I had just flown half way around the world, a grueling 33 hours from Toronto to Yogyakarta, Indonesia, on the Island of Java. I was there on a concert tour / study intensive with the Evergreen Club Gamelan (the ECG).
The ECG is a group of Canadian musicians based out of Toronto. Gamelan is a beautiful collection of bronze pots and gongs, which are native to Indonesia. We were in the motherland.
After checking into our hotel, we made an attempt to socialize, yet our heavy eyelids put a stop to that and it was early bedtimes for all.
Around 4:30 am, I was woken up by the call to prayer as it rang out from a nearby Mosque. I went out on the balcony to listen. This was a first time experience for me. I listened curiously as a magical and mystical voice cut through the still morning air like a citywide alarm clock.
Within the next two days I would visit one of the worlds most famous Buddhist temples - Borobudur, and the largest Hindu temple in South East Asia - Prambanan.
I began to realize that this wonderful exotic place had many things to teach me and that I would never be the same after. I was totally up for it.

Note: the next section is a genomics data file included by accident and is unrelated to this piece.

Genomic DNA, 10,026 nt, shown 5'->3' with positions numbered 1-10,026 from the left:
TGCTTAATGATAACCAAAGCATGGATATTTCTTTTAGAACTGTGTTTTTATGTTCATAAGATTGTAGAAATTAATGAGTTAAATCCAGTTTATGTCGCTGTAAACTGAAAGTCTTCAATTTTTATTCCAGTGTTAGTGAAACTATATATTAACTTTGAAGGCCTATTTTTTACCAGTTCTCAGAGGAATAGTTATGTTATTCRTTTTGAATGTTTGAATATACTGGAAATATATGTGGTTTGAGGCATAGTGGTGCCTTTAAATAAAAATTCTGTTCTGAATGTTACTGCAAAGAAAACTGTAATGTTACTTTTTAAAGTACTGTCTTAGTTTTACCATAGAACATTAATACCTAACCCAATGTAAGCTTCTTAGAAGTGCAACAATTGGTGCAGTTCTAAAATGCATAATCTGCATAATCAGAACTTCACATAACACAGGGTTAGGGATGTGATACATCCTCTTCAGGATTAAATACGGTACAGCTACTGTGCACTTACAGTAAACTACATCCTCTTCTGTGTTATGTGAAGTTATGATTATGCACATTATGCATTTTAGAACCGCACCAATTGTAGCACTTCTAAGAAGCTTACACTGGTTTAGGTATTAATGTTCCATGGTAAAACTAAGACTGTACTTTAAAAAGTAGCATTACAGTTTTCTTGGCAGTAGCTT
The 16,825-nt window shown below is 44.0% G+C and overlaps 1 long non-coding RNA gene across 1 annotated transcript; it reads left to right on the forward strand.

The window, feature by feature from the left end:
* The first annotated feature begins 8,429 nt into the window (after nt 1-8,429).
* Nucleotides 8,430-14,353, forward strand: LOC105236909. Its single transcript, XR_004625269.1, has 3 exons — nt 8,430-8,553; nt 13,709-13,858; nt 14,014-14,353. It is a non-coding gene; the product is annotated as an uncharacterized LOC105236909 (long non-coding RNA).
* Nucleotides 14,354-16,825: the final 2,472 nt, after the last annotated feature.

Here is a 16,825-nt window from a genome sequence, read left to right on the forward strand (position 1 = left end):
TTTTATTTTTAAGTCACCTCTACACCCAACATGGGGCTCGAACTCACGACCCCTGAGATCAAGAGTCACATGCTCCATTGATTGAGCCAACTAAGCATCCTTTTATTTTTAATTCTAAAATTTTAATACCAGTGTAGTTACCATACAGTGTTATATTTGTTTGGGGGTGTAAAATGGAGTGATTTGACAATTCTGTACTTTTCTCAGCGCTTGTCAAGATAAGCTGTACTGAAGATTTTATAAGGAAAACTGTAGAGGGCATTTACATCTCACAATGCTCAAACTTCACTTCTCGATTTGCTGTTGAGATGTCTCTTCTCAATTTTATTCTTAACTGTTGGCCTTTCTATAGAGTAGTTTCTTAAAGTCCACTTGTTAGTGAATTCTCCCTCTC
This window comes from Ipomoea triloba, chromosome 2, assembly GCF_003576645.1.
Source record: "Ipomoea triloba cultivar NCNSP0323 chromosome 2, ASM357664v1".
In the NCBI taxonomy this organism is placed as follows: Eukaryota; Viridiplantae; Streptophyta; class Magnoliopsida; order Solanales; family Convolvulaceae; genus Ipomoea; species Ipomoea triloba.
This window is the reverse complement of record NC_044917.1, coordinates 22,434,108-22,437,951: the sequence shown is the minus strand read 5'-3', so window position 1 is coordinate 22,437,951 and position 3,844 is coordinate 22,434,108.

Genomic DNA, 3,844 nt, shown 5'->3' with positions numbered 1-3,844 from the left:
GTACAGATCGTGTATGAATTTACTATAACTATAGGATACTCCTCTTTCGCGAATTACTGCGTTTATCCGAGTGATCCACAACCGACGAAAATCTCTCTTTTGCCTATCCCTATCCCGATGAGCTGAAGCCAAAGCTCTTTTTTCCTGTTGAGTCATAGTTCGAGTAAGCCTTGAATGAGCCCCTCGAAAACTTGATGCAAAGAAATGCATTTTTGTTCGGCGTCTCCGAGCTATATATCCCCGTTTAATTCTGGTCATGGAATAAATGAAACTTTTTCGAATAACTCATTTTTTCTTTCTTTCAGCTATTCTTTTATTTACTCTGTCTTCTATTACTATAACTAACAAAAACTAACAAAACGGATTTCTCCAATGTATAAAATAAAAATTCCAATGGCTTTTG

The other night I took my kids to a large destination park and I was struck by how many different cultures there were in that one place.
I hadn’t been there for a couple of years and that night I was truly amazed at what an amazing cultural mosaic Canada has become. As I stood there looking at all the different faces around me, it made me realize I don’t know as much about the world (and its people) as I probably should.
I’ve always had a strong interest in the different cultures that inhabit our world (especially their music) but sometimes I have trouble keeping all the details straight.
For example, I sometimes forget what religion is dominant in a certain area of the world, or I can’t recall what might have happened historically in a particular region or what the native language might be. (I knew I shouldn’t have blown off history class in high school).
Why does that matter, you ask?